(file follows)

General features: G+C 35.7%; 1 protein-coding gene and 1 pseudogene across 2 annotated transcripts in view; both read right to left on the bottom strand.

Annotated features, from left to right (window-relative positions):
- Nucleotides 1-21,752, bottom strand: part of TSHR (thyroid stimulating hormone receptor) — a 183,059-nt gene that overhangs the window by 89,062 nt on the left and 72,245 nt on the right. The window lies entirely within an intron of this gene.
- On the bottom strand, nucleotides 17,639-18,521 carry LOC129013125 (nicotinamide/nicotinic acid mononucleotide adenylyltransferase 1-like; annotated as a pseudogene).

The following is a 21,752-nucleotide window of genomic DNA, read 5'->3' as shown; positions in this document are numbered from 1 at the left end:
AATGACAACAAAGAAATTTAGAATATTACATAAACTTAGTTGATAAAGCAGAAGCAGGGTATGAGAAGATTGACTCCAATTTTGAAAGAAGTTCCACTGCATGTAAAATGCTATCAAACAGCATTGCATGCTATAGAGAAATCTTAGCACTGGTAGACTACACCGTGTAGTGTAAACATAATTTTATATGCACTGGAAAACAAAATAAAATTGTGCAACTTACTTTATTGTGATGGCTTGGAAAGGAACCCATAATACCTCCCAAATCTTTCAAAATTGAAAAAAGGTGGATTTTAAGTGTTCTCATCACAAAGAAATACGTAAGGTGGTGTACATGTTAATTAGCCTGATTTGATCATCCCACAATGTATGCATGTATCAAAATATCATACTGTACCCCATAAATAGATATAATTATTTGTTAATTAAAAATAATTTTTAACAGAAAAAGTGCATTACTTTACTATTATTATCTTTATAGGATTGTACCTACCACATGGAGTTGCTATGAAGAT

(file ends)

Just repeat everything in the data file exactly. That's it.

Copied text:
General features: G+C 35.7%; 1 protein-coding gene and 1 pseudogene across 2 annotated transcripts in view; both read right to left on the bottom strand.

Annotated features, from left to right (window-relative positions):
- Nucleotides 1-21,752, bottom strand: part of TSHR (thyroid stimulating hormone receptor) — a 183,059-nt gene that overhangs the window by 89,062 nt on the left and 72,245 nt on the right. The window lies entirely within an intron of this gene.
- On the bottom strand, nucleotides 17,639-18,521 carry LOC129013125 (nicotinamide/nicotinic acid mononucleotide adenylyltransferase 1-like; annotated as a pseudogene).

The following is a 21,752-nucleotide window of genomic DNA, read 5'->3' as shown; positions in this document are numbered from 1 at the left end:
AATGACAACAAAGAAATTTAGAATATTACATAAACTTAGTTGATAAAGCAGAAGCAGGGTATGAGAAGATTGACTCCAATTTTGAAAGAAGTTCCACTGCATGTAAAATGCTATCAAACAGCATTGCATGCTATAGAGAAATCTTAGCACTGGTAGACTACACCGTGTAGTGTAAACATAATTTTATATGCACTGGAAAACAAAATAAAATTGTGCAACTTACTTTATTGTGATGGCTTGGAAAGGAACCCATAATACCTCCCAAATCTTTCAAAATTGAAAAAAGGTGGATTTTAAGTGTTCTCATCACAAAGAAATACGTAAGGTGGTGTACATGTTAATTAGCCTGATTTGATCATCCCACAATGTATGCATGTATCAAAATATCATACTGTACCCCATAAATAGATATAATTATTTGTTAATTAAAAATAATTTTTAACAGAAAAAGTGCATTACTTTACTATTATTATCTTTATAGGATTGTACCTACCACATGGAGTTGCTATGAAGAT